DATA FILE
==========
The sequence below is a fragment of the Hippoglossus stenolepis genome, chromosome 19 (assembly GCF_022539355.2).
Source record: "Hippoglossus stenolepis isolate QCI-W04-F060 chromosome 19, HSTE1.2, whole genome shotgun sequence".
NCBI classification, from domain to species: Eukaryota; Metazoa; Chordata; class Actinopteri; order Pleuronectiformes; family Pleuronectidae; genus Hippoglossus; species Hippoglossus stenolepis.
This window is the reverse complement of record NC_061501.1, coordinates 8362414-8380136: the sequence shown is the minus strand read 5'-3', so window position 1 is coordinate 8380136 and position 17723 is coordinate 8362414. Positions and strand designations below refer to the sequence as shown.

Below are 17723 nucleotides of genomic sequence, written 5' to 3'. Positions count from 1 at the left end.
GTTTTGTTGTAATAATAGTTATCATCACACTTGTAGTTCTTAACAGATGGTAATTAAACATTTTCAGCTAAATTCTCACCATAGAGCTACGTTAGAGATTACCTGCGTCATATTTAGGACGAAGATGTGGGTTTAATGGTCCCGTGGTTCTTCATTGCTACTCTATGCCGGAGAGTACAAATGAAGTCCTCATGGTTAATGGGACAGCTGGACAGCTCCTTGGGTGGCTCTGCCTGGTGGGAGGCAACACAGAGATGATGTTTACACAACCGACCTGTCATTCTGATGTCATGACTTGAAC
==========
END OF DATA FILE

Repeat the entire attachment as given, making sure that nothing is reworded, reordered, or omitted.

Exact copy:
The sequence below is a fragment of the Hippoglossus stenolepis genome, chromosome 19 (assembly GCF_022539355.2).
Source record: "Hippoglossus stenolepis isolate QCI-W04-F060 chromosome 19, HSTE1.2, whole genome shotgun sequence".
NCBI classification, from domain to species: Eukaryota; Metazoa; Chordata; class Actinopteri; order Pleuronectiformes; family Pleuronectidae; genus Hippoglossus; species Hippoglossus stenolepis.
This window is the reverse complement of record NC_061501.1, coordinates 8362414-8380136: the sequence shown is the minus strand read 5'-3', so window position 1 is coordinate 8380136 and position 17723 is coordinate 8362414. Positions and strand designations below refer to the sequence as shown.

Below are 17723 nucleotides of genomic sequence, written 5' to 3'. Positions count from 1 at the left end.
GTTTTGTTGTAATAATAGTTATCATCACACTTGTAGTTCTTAACAGATGGTAATTAAACATTTTCAGCTAAATTCTCACCATAGAGCTACGTTAGAGATTACCTGCGTCATATTTAGGACGAAGATGTGGGTTTAATGGTCCCGTGGTTCTTCATTGCTACTCTATGCCGGAGAGTACAAATGAAGTCCTCATGGTTAATGGGACAGCTGGACAGCTCCTTGGGTGGCTCTGCCTGGTGGGAGGCAACACAGAGATGATGTTTACACAACCGACCTGTCATTCTGATGTCATGACTTGAAC